Letter from Nikita Krushchev to President John Kennedy
Digital History ID 3636
Soviet Premier Nikita Khrushchev sent the following letter to Kennedy claiming that the Soviet’s have a right to keep their missiles in Cuba. He reminded President John F. Kennedy that as long as there are missiles in Turkey, the Soviets will keep missiles in Cuba. Kennedy did respond to this letter reassuring the Soviets that the U.S. would not invade Cuba.
October 27, 1962
Dear Mr. President:
It is with great satisfaction that I studied your reply to Mr. U Thant on the adoption of measures in order to avoid contact by our ships and thus avoid irreparable fatal consequences. This reasonable step on your part persuades me that you are showing solicitude for the preservation of peace, and I note this with satisfaction. ...
I understand your concern for the security of the United States, Mr. President, because this is the first duty of the president. However, these questions are also uppermost in our minds. The same duties rest with me as chairman of the U.S.S.R. Council of Ministers. You have been worried over our assisting Cuba with arms designed to strengthen its defensive potential -- precisely defensive potential -- because Cuba, no matter what weapons it had, could not compare with you since these are different dimensions, the more so given up-to-date means of extermination.
Our purpose has been and is to help Cuba, and no one can challenge the humanity of our motives aimed at allowing Cuba to live peacefully and develop as its people desire. You want to relieve your country from danger and this is understandable. However, Cuba also wants this. All countries want to relieve themselves from danger. But how can we, the Soviet Union and our government, assess your actions which, in effect, mean that you have surrounded the Soviet Union with military bases, surrounded our allies with military bases, set up military bases literally around our country, and stationed your rocket weapons at them? This is no secret. High placed American officials demonstratively declare this. Your rockets are stationed in Britain and in Italy and pointed at us. Your rockets are stationed in Turkey.
You are worried over Cuba. You say that it worries you because it lies at a distance of 90 miles across the sea from the shores of the United States. However, Turkey lies next to us. Our sentinels are pacing up and down and watching each other. Do you believe that you have the right to demand security for your country and the removal of such weapons that you qualify as offensive, while not recognizing this right for us?
I think that one could rapidly eliminate the conflict and normalize the situation. Then people would heave a sigh of relief, considering that the statesmen who bear the responsibility have sober minds, an awareness of their responsibility, and an ability to solve complicated problems and not allow matters to slide to the disaster of war.
This is why I make this proposal: We agree to remove those weapons from Cuba which you regard as offensive weapons. We agree to do this and to state this commitment in the United Nations. Your representatives will make a statement to the effect that the United States, on its part, bearing in mind the anxiety and concern of the Soviet State, will evacuate its analogous weapons from Turkey. Let us reach an understanding on what time you and we need to put this into effect.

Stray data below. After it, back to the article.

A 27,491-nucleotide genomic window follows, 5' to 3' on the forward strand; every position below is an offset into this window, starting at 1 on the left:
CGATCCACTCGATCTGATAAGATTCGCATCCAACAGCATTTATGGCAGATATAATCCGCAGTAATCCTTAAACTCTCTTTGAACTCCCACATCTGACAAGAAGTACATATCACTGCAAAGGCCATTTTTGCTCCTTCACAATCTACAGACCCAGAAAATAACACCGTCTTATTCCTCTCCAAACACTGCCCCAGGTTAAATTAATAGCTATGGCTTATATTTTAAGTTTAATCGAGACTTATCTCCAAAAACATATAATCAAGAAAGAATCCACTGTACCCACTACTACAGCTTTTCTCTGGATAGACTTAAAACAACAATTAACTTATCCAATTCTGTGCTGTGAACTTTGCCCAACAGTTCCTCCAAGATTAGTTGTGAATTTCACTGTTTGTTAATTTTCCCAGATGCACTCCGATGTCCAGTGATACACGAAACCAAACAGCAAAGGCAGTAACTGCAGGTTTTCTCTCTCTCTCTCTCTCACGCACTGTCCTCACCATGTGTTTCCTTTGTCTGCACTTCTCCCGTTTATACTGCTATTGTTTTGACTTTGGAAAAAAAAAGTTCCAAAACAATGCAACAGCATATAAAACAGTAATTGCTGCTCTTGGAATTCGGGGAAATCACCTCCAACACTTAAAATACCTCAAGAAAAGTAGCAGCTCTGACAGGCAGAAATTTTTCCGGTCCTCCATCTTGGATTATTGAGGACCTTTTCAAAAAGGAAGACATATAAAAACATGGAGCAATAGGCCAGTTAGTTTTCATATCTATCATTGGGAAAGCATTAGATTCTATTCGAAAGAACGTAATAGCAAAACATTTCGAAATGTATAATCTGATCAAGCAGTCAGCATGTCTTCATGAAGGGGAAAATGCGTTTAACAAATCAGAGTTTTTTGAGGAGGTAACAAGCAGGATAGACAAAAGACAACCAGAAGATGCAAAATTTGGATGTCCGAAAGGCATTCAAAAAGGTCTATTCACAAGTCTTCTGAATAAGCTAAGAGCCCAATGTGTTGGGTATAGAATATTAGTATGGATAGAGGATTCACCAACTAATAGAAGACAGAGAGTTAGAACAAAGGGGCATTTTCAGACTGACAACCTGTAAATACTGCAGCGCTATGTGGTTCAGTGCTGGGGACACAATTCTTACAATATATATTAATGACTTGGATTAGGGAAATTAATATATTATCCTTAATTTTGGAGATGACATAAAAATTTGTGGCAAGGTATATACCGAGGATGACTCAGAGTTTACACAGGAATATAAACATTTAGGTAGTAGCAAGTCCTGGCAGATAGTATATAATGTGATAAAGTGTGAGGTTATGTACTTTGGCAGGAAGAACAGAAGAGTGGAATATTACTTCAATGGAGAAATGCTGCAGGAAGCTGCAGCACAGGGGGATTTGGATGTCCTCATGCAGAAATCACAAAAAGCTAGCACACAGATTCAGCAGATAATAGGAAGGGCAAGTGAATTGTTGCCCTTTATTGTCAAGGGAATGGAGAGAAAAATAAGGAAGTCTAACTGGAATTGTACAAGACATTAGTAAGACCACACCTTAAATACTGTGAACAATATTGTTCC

After this, representatives of the U.N. Security Council could control on the spot the fulfillment of these commitments. Of course, it is necessary that the Governments of Cuba and Turkey would allow these representatives to come to their countries and check fulfillment of this commitment, which each side undertakes. Apparently, it would be better if these representatives enjoyed the trust of the Security Council and ours -- the United States and the Soviet Union -- as well as of Turkey and Cuba. I think that it will not be difficult to find such people who enjoy the trust and respect of all interested sides.
We, having assumed this commitment in order to give satisfaction and hope to the peoples of Cuba and Turkey and to increase their confidence in their security, will make a statement in the Security Council to the effect that the Soviet Government gives a solemn pledge to respect the integrity of the frontiers and the sovereignty of Turkey, not to intervene in its domestic affairs, not to invade Turkey, not to make available its territory as a place d'armes for such invasion, and also will restrain those who would think of launching an aggression against Turkey either from Soviet territory or from the territory of other states bordering on Turkey.
The U.S. government will make the same statement in the Security Council with regard to Cuba. It will declare that the United States will respect the integrity of the frontiers of Cuba, and also will restrain those who would think of launching an aggression against Cuba either from U.S. territory or from the territory of other states bordering on Cuba.
Of course, for this we would have to reach agreement with you and to arrange for some deadline. Let us agree to give some time, but not to delay, two or three weeks, not more than a month. ...
All this, possibly, would serve as a good impetus to searching for mutually acceptable agreements on other disputed issues, too, on which there is an exchange of opinion between us. These problems have not yet been solved but they wait for an urgent solution which would clear the international atmosphere. We are ready for this.
These are my proposals, Mr. President.
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